DDOS attacks take advantage of, and deplete, the Internet’s reservoir of trust. They are something like a kid who lives in a small town where no one locks their doors going into his neighbors’ houses and engaging in petty vandalism. The cost of his behavior isn’t so much cleaning up the vandalism as the fact that if more than a handful of people behaved that way everyone in town would be forced to put locks on their doors. Likewise, the damage of a DDOS attack isn’t (just) that the target website goes down for a few hours, it’s that sysadmins around the world are forced to build infrastructure to combat future DDOS attacks.
The comparison to sit-ins is particularly absurd because the whole point of a sit-in is its PR value. You’re trying to call the public’s attention to a business’s misbehavior and motivate other customers of that entity to pressure the business to change its behavior. You do this by being unfailingly polite and law-abiding (aside from the trespass of the sit-in itself), and by being willing to spend some time in prison to demonstrate your sincerity and respect for the law. In contrast, the people who are prevented from using MasterCard’s website may not even realize that Anonymous is responsible, and to the extent they do find out it’s through media accounts that are (justifiably) universally negative. In addition to all the other problems with what they’re doing, it’s a terrible PR strategy that generates sympathy for Anonymous’s targets and reinforces the public’s impression of Wikileaks as a rogue organization.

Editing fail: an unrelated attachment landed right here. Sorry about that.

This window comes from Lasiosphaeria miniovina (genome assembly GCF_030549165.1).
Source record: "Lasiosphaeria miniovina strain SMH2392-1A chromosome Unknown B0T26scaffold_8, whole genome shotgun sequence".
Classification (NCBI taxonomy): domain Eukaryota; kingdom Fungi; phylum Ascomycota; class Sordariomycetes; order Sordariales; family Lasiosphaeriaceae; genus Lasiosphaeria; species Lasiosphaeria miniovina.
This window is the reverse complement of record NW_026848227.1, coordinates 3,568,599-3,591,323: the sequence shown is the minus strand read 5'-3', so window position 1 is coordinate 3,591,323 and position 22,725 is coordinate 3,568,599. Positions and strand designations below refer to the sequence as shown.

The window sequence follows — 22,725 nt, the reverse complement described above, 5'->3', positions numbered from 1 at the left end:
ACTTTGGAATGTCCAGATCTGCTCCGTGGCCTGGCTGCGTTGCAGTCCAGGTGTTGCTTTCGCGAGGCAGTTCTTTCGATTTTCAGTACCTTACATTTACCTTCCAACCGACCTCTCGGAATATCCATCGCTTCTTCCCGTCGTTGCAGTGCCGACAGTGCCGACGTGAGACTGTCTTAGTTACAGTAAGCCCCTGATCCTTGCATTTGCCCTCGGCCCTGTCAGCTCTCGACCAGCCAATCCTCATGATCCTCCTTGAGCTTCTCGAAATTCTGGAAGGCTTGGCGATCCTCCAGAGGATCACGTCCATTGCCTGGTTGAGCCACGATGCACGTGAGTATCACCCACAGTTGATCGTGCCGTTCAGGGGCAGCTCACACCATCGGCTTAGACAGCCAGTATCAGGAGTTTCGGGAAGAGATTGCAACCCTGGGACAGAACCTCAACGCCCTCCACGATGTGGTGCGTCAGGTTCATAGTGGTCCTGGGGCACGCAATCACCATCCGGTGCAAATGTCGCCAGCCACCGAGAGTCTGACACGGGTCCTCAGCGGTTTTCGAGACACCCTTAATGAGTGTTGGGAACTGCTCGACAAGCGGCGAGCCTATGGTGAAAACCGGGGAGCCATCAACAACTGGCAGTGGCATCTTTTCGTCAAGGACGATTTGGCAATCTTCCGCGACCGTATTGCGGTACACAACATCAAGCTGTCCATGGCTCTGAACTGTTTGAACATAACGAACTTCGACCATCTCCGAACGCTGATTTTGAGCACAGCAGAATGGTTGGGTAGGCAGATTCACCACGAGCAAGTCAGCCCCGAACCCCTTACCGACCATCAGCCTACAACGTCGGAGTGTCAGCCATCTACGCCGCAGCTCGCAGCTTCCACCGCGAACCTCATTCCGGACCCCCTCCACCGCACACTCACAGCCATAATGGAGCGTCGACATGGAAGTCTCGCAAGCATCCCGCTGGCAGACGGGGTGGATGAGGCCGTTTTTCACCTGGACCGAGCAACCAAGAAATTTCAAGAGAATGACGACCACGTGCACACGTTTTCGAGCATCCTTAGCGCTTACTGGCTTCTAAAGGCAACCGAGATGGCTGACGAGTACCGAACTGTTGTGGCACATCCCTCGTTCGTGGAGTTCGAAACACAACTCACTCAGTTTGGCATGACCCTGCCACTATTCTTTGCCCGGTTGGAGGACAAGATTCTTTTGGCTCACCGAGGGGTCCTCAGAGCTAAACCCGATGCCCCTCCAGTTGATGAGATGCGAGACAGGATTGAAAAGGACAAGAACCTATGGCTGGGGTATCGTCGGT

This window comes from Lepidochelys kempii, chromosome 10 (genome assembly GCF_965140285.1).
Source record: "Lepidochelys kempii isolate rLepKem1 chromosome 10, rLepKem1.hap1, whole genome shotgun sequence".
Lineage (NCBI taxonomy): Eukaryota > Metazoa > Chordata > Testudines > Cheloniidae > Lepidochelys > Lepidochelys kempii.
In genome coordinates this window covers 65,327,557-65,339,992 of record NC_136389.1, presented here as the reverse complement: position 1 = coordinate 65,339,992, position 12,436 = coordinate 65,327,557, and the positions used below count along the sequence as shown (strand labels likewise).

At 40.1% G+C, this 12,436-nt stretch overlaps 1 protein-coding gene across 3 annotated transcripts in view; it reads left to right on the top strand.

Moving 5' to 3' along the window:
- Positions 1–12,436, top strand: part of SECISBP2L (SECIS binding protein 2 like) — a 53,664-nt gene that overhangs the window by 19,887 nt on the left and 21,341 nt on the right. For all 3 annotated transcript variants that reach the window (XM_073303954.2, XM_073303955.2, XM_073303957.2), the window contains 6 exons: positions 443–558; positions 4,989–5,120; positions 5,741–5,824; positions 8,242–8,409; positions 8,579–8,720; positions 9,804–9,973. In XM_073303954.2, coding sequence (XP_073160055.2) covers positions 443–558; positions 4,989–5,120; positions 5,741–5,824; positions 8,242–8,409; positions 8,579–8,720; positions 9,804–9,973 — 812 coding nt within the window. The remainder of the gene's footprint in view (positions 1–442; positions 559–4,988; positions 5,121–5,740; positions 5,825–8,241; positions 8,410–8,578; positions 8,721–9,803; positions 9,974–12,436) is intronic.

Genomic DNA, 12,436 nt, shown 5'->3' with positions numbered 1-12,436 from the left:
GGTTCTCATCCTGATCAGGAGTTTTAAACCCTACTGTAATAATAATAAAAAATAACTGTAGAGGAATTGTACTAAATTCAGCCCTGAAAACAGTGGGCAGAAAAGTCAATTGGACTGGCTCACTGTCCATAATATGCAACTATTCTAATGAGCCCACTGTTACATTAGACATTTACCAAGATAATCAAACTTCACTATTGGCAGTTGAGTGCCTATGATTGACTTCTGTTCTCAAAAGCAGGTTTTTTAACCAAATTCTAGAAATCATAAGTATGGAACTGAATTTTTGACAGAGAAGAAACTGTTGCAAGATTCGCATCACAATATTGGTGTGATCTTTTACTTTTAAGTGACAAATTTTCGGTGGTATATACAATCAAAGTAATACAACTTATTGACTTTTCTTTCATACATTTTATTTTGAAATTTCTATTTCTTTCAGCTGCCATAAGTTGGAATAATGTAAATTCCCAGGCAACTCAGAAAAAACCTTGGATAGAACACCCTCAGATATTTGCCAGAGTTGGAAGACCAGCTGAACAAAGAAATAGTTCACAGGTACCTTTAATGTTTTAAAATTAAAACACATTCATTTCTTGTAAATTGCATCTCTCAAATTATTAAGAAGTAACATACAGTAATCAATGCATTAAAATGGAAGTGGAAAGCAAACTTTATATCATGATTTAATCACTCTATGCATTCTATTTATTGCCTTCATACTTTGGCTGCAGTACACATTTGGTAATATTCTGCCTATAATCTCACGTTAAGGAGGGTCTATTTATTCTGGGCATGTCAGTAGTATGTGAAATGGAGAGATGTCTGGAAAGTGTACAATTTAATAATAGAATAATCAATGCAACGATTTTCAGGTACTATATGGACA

I suspect that most of the Anonymous participants simply don’t know any better. If this arrest is representative, the people involved are literal and metaphorical children, throwing high-tech temper tantrums without any real understanding of the consequences of their actions. These attacks are doing no serious damage to the nominal targets of the attacks and they create zero incentive for other corporate entities to change their behavior vis-a-vis Wikileaks. But they do significant and lasting damage to a variety of third parties. I don’t literally want them to “rot in prison,” but I’ll have zero sympathy if they’re caught and prosecuted.
Update: One final obvious point that I forgot to mention: while I don’t know the details of this particular attack, it’s relatively common for DDOS attacks to utilize botnets, a.k.a. networks of computers that have been remotely compromised and are being used without their owners’ knowledge or permission. Even if everything I wrote above is wrong, the use of botnets—for this or any other purpose—is flatly immoral and illegal, and no DDOS attack that utilizes them should be considered a legitimate form of political protest.